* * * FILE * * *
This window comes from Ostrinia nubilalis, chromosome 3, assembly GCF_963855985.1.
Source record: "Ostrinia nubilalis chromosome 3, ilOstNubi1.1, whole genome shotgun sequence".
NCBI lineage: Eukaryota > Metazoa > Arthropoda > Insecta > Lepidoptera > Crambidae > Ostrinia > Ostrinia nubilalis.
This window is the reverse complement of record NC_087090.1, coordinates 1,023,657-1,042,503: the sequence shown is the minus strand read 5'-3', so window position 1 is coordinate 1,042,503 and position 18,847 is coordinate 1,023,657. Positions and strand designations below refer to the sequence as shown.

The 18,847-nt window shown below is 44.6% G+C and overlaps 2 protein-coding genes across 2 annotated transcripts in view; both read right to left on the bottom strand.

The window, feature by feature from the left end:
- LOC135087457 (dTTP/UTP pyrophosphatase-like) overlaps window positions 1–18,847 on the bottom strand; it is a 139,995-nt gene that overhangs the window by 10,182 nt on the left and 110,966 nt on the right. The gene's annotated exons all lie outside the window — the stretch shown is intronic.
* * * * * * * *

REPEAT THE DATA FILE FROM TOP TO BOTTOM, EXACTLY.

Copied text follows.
This window comes from Ostrinia nubilalis, chromosome 3, assembly GCF_963855985.1.
Source record: "Ostrinia nubilalis chromosome 3, ilOstNubi1.1, whole genome shotgun sequence".
NCBI lineage: Eukaryota > Metazoa > Arthropoda > Insecta > Lepidoptera > Crambidae > Ostrinia > Ostrinia nubilalis.
This window is the reverse complement of record NC_087090.1, coordinates 1,023,657-1,042,503: the sequence shown is the minus strand read 5'-3', so window position 1 is coordinate 1,042,503 and position 18,847 is coordinate 1,023,657. Positions and strand designations below refer to the sequence as shown.

The 18,847-nt window shown below is 44.6% G+C and overlaps 2 protein-coding genes across 2 annotated transcripts in view; both read right to left on the bottom strand.

The window, feature by feature from the left end:
- LOC135087457 (dTTP/UTP pyrophosphatase-like) overlaps window positions 1–18,847 on the bottom strand; it is a 139,995-nt gene that overhangs the window by 10,182 nt on the left and 110,966 nt on the right. The gene's annotated exons all lie outside the window — the stretch shown is intronic.